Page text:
Special Reasons Argument
Making a Special Reasons Argument
The purpose of a Special Reasons Argument is to try to persuade Magistrates, after they have heard the evidence under oath, that under the circumstances in this instance it would not be appropriate to impose penalty points on your driving licence.
The principle behind ‘special reasons’ says that for certain motoring offences, even if the defendant is technically guilty of the offence, the court may choosse not to impose a driving ban, even where a ban is normally mandatory.
Special reasons are covered in S.34 RTA 1988
It is more normal to use Special Reasons Arguments to avoiding bans in drink driving cases but, it is also possible to use them to avoid penalty points for any endorsable offences.
In order to successfully argue Special Reasons it is necessary for you to give evidence under oath so that you can convince the Magistrates that under the circumstances, on this occasion it would not be fair to impose penalty points.
The most frequently heard Special Reasons Argument is that the offence was committed in the context of an emergency. You may have been rushing someone to casualty and in doing so you went through a red traffic light or exceeded the speed limit.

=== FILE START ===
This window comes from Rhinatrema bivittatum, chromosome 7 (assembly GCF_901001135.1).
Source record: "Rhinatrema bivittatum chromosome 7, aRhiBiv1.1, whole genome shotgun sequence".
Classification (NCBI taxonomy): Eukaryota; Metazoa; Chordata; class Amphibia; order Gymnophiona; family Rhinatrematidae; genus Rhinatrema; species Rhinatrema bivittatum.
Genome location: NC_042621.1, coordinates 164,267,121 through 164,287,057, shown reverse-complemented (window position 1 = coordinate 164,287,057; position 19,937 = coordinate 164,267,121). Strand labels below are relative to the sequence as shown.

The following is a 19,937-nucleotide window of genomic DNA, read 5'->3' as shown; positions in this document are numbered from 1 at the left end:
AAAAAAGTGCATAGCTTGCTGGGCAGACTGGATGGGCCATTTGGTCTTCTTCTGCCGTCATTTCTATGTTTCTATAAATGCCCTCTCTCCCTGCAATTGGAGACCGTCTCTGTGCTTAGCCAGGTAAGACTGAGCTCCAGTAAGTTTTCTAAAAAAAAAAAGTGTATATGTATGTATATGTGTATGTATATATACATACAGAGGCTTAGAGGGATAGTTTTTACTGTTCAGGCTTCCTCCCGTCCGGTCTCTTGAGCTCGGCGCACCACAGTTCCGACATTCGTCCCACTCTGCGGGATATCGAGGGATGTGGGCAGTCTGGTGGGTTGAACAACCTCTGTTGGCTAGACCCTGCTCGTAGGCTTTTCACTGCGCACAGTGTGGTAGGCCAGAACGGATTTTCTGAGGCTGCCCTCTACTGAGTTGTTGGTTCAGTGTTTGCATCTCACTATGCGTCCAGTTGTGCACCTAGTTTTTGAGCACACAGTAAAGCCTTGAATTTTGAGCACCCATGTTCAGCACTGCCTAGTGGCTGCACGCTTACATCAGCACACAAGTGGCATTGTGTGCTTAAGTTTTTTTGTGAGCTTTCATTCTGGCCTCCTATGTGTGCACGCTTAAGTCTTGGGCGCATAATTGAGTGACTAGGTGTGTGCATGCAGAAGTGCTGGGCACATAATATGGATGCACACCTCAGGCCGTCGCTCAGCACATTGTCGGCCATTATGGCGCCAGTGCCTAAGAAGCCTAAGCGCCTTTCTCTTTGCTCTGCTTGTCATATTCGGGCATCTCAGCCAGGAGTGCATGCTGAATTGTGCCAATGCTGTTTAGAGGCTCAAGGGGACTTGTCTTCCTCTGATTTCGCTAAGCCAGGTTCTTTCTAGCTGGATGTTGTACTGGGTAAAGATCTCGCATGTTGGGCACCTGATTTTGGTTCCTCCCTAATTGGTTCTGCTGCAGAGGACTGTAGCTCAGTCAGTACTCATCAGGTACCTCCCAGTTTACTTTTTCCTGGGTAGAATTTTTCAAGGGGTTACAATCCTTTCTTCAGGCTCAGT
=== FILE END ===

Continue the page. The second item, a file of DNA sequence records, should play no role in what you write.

Magistrates will not impose penalty points on your licence if they find that there were special reasons with respect to your case.
Magistrates do not have a set list of special reasons, but in order to be a special reason it must fulfil the following criteria and must be;
1. A mitigating or extenuating circumstance
2. It must not amount in law to a defence to the allegation
3. It must be directly connected to the commission of the offence
4. It must be something that the Court ought to take into consideration when deciding what punishment to impose.
If your offence was a genuine mistake then you can argue special reasons. This can be quite useful as most traffic offences are what is referred to as ‘Strict Liability’ This means that whether or not you intended to commit the offence, the fact that you committed it makes you guilty.
We can use a special reasons argument to avoid points on your licence if you didn’t mean to commit the offence in question, but this is a difficult argument to always win, so it is best to take expert legal advice before you make an application to the court.
Section 34 of the Road Traffic Offenders Act 1988 contains information with regard to special reasons arguments and when they can be used.